CJ Fair scores career high as Syracuse tops Rutgers

Scoop Jardine knew exactly what he wanted to do with the ball.

With 11:50 left in the second half and Syracuse up 53-47, CJ Fair was camped on the left corner and made a quick backdoor cut to the basket, unseen by any of the Rutgers defenders. Fair raised his hand in the air, and Jardine quickly lobbed it to Fair.

The sophomore caught the ball and threw down a reserve slam, just the latest in a highlight reel that is growing by the day.

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“It was how they were playing the zone,” Fair said. “Fab [Melo] was being a big target and they covered him and sometimes left me wide open. Scoop was doing a good job looking at the floor and finding (me).”

Jardine—and the rest of Fair’s teammates—found him plenty of times on the day, as Fair finished with a career-high 21 points and eight rebounds in 38 minutes of play as Syracuse topped Rutgers 74-64.

Fair was scoring even when his number wasn’t being called.

Four of the eight rebounds were of the offensive variety. That led to easy putbacks and also plenty of trips to the free throw line.

In total, Fair went to the charity stripe eight times, burying all of his freebies.

“Once I made my first two, I got in a rhythm and I knew I was going to knock them down,” Fair said.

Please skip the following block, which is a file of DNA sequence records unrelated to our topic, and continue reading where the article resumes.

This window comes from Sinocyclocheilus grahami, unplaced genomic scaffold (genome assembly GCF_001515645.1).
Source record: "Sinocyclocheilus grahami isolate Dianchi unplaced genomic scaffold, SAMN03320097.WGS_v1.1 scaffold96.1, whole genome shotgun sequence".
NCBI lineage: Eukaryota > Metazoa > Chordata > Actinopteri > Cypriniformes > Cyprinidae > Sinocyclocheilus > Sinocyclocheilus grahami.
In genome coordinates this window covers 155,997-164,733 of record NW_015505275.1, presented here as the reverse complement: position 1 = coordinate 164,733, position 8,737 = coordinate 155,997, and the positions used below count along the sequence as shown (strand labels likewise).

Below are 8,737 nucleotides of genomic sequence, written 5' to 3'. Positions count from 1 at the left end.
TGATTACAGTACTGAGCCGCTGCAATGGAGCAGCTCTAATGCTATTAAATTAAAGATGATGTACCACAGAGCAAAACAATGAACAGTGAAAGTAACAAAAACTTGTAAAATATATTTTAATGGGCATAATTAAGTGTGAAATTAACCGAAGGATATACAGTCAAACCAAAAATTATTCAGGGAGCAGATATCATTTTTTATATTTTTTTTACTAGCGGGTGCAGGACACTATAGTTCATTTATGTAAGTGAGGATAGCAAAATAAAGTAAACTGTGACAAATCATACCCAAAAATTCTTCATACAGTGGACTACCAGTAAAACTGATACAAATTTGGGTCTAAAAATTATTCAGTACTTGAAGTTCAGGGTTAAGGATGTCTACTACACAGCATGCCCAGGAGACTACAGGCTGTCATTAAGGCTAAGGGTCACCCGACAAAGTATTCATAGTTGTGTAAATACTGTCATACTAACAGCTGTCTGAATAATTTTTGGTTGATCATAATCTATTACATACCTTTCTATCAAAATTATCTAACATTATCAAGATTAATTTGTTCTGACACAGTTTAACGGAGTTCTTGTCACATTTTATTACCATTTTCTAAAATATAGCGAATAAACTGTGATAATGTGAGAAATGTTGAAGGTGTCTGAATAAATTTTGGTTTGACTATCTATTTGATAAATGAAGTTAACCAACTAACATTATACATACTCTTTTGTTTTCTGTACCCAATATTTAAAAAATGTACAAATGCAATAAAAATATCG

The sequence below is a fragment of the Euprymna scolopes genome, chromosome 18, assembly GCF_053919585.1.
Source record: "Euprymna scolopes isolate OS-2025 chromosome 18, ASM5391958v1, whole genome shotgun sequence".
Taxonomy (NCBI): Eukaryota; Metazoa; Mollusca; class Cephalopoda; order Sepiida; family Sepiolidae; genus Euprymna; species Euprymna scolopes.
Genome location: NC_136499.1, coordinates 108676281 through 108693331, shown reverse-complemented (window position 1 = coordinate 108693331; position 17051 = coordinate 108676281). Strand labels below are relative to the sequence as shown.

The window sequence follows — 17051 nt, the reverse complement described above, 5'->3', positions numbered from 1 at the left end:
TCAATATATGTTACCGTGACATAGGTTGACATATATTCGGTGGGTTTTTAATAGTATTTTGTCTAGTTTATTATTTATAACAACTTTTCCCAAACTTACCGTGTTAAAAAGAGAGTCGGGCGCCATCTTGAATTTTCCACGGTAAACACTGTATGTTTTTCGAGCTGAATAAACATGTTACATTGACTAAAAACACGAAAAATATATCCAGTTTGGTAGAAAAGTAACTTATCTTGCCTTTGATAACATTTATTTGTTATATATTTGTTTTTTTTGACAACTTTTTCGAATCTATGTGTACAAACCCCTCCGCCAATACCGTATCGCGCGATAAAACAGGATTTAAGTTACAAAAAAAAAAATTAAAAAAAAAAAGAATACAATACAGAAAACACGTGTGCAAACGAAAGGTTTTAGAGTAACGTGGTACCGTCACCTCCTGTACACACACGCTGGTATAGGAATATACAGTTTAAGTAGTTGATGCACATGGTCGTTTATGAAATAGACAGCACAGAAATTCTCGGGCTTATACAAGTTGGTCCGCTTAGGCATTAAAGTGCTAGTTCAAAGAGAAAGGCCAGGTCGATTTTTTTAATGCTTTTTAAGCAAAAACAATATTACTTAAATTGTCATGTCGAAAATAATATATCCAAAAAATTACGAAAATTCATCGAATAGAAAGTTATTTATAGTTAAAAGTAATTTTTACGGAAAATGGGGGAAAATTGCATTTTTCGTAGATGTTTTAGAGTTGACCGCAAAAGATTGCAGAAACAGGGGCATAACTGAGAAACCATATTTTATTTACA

On a team with no superstars, Fair is among the many players that can take over a game.

“He’s always in the right position to make a bucket,” Jardine said. “He’s a guy that you can’t stop. You have some of these guys doing other things, you can’t stop a CJ Fair.

“We have guys that make plays at the right moments. We’ve been criticized because we don’t have that one superstar, but I’d rather play on a team like this one with four or five guys that can make a play at any given time.”

On Sunday afternoon, Fair made more than his share.

Brad Bierman contributed to this story with reporting from Piscataway, NJ.

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Wes Cheng

About Wes Cheng

Wes has worked for Rivals.com covering the New York Knicks, as well as for Scout.com covering Syracuse athletics. Wes has also worked for the South China Morning Post (Hong Kong) and reported on the NBA and MLB for the New York Sportscene. A native of Long Island, New York, Wes graduated from Syracuse University in 2005. Follow him on Twitter @ChengWes.
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